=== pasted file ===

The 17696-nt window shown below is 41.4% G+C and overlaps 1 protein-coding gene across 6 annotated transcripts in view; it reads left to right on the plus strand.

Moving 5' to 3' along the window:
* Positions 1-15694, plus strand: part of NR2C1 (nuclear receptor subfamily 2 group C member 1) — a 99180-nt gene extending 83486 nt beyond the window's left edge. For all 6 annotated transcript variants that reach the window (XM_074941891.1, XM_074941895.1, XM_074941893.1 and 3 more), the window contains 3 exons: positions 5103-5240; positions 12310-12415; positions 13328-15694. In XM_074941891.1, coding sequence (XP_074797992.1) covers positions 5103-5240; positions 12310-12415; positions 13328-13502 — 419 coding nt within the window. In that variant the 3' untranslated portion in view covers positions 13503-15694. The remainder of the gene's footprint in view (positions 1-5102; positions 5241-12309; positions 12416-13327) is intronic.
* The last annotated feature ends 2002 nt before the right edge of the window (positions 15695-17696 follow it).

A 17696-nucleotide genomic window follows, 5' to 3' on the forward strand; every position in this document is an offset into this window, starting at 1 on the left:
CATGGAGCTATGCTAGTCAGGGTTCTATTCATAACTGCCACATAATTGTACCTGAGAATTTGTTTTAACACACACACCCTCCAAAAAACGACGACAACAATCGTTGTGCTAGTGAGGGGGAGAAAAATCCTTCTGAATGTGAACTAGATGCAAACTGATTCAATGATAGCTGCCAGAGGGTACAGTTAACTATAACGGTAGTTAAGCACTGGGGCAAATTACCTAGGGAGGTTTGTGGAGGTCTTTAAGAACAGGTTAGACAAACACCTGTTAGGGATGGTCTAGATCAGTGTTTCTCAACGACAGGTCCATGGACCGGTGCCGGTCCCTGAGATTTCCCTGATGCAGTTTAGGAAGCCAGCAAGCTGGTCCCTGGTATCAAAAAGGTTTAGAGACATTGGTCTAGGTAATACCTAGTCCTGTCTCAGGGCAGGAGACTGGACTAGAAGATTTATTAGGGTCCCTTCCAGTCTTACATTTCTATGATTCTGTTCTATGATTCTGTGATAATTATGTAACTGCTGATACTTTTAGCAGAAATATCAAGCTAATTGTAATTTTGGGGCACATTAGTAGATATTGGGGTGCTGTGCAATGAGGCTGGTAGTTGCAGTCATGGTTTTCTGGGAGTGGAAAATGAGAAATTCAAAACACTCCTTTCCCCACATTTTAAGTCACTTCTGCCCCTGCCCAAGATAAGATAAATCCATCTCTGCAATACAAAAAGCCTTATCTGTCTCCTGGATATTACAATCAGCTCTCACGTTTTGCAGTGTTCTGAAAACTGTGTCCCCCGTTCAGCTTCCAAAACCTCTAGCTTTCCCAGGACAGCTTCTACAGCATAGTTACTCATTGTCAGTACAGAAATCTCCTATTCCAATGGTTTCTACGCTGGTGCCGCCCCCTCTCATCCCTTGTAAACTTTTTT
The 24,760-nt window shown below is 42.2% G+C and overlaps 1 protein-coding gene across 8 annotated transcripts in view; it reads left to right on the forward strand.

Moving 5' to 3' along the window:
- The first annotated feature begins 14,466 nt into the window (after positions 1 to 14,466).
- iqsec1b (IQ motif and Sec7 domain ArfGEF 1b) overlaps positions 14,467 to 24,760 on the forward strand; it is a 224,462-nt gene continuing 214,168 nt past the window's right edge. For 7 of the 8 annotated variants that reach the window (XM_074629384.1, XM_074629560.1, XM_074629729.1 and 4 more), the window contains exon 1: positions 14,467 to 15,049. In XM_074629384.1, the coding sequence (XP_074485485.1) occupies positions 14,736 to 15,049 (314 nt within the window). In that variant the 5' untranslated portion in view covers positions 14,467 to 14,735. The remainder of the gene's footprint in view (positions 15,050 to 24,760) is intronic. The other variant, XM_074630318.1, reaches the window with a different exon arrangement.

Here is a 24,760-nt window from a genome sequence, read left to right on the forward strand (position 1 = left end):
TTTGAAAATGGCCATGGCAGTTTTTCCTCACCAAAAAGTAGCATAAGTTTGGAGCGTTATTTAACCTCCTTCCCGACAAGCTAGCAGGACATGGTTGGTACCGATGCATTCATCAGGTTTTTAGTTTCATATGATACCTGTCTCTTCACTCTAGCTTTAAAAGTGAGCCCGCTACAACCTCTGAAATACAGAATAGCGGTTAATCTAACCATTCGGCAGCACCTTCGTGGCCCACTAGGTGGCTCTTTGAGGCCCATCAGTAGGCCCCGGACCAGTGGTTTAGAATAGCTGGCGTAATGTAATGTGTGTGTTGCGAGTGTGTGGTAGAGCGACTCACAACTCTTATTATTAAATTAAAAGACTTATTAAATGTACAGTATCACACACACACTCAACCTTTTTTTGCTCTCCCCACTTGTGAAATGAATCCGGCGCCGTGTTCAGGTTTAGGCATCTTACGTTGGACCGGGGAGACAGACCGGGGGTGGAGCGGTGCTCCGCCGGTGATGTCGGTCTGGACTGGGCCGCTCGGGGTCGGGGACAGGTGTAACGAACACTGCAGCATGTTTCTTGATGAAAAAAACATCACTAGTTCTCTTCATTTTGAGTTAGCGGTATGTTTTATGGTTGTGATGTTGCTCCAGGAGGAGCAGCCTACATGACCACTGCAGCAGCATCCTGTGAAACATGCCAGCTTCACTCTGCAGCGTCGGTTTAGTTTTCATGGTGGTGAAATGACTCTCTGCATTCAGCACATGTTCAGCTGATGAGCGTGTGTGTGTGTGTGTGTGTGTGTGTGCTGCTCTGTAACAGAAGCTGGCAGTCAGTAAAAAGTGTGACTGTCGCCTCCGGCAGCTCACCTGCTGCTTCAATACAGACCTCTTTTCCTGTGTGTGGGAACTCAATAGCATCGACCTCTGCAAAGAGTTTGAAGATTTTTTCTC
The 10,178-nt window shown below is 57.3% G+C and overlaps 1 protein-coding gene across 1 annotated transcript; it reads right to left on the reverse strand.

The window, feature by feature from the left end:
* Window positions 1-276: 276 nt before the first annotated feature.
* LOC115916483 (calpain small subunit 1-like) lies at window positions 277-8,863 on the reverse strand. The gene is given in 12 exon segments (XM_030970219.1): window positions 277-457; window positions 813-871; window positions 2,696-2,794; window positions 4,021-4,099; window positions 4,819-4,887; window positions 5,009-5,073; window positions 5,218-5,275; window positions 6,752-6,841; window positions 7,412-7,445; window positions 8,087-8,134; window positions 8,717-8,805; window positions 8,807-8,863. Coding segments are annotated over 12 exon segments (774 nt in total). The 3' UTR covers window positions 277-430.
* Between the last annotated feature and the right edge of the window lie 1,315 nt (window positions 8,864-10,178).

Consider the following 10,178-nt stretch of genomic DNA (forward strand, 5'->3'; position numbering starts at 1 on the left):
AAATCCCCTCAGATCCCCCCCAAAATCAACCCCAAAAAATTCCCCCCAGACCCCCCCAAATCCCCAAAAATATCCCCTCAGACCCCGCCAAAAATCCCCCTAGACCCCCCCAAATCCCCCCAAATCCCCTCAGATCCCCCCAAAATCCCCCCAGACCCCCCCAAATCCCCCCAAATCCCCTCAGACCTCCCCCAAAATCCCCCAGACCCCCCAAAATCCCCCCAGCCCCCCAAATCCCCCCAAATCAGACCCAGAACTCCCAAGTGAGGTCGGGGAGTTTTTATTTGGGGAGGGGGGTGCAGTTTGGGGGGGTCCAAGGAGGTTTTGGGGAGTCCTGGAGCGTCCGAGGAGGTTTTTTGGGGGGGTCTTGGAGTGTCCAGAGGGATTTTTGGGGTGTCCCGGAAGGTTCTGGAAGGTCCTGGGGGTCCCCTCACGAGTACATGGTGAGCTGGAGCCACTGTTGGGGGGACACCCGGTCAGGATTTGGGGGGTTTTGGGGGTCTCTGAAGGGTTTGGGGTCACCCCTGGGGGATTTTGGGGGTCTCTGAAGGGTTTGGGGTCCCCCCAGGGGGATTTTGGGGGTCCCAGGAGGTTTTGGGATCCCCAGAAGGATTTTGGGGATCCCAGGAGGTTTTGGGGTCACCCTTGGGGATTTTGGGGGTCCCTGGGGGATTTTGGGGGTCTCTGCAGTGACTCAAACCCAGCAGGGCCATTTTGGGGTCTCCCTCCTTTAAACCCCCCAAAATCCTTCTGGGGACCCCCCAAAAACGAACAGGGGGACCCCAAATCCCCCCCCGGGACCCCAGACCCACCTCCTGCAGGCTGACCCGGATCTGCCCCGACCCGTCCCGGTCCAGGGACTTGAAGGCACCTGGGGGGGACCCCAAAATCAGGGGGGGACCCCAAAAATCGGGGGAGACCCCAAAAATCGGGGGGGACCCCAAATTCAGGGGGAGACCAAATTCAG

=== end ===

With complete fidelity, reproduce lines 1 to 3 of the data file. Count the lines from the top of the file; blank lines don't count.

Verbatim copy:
The 17696-nt window shown below is 41.4% G+C and overlaps 1 protein-coding gene across 6 annotated transcripts in view; it reads left to right on the plus strand.

Moving 5' to 3' along the window:
* Positions 1-15694, plus strand: part of NR2C1 (nuclear receptor subfamily 2 group C member 1) — a 99180-nt gene extending 83486 nt beyond the window's left edge. For all 6 annotated transcript variants that reach the window (XM_074941891.1, XM_074941895.1, XM_074941893.1 and 3 more), the window contains 3 exons: positions 5103-5240; positions 12310-12415; positions 13328-15694. In XM_074941891.1, coding sequence (XP_074797992.1) covers positions 5103-5240; positions 12310-12415; positions 13328-13502 — 419 coding nt within the window. In that variant the 3' untranslated portion in view covers positions 13503-15694. The remainder of the gene's footprint in view (positions 1-5102; positions 5241-12309; positions 12416-13327) is intronic.